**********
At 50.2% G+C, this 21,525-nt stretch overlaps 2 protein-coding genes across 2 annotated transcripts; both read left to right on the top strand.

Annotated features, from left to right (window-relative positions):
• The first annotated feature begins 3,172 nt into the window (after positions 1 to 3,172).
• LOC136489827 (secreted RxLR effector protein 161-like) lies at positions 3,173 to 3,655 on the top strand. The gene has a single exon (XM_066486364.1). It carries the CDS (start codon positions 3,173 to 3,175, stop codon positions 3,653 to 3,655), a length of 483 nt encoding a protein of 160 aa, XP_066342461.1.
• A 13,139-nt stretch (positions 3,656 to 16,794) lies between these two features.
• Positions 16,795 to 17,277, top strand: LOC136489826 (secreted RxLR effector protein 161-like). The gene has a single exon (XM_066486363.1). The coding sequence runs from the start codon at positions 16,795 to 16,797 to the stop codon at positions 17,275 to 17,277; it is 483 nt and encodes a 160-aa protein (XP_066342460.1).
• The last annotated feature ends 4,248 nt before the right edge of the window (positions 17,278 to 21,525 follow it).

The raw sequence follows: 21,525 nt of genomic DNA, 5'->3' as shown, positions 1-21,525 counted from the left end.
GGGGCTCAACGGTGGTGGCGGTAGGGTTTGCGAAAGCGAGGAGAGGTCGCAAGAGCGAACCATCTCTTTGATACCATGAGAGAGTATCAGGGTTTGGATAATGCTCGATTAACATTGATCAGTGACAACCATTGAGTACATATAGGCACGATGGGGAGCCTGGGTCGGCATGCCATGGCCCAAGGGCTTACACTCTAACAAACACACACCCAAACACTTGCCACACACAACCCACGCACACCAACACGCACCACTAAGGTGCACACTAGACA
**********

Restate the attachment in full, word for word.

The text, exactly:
At 50.2% G+C, this 21,525-nt stretch overlaps 2 protein-coding genes across 2 annotated transcripts; both read left to right on the top strand.

Annotated features, from left to right (window-relative positions):
• The first annotated feature begins 3,172 nt into the window (after positions 1 to 3,172).
• LOC136489827 (secreted RxLR effector protein 161-like) lies at positions 3,173 to 3,655 on the top strand. The gene has a single exon (XM_066486364.1). It carries the CDS (start codon positions 3,173 to 3,175, stop codon positions 3,653 to 3,655), a length of 483 nt encoding a protein of 160 aa, XP_066342461.1.
• A 13,139-nt stretch (positions 3,656 to 16,794) lies between these two features.
• Positions 16,795 to 17,277, top strand: LOC136489826 (secreted RxLR effector protein 161-like). The gene has a single exon (XM_066486363.1). The coding sequence runs from the start codon at positions 16,795 to 16,797 to the stop codon at positions 17,275 to 17,277; it is 483 nt and encodes a 160-aa protein (XP_066342460.1).
• The last annotated feature ends 4,248 nt before the right edge of the window (positions 17,278 to 21,525 follow it).

The raw sequence follows: 21,525 nt of genomic DNA, 5'->3' as shown, positions 1-21,525 counted from the left end.
GGGGCTCAACGGTGGTGGCGGTAGGGTTTGCGAAAGCGAGGAGAGGTCGCAAGAGCGAACCATCTCTTTGATACCATGAGAGAGTATCAGGGTTTGGATAATGCTCGATTAACATTGATCAGTGACAACCATTGAGTACATATAGGCACGATGGGGAGCCTGGGTCGGCATGCCATGGCCCAAGGGCTTACACTCTAACAAACACACACCCAAACACTTGCCACACACAACCCACGCACACCAACACGCACCACTAAGGTGCACACTAGACA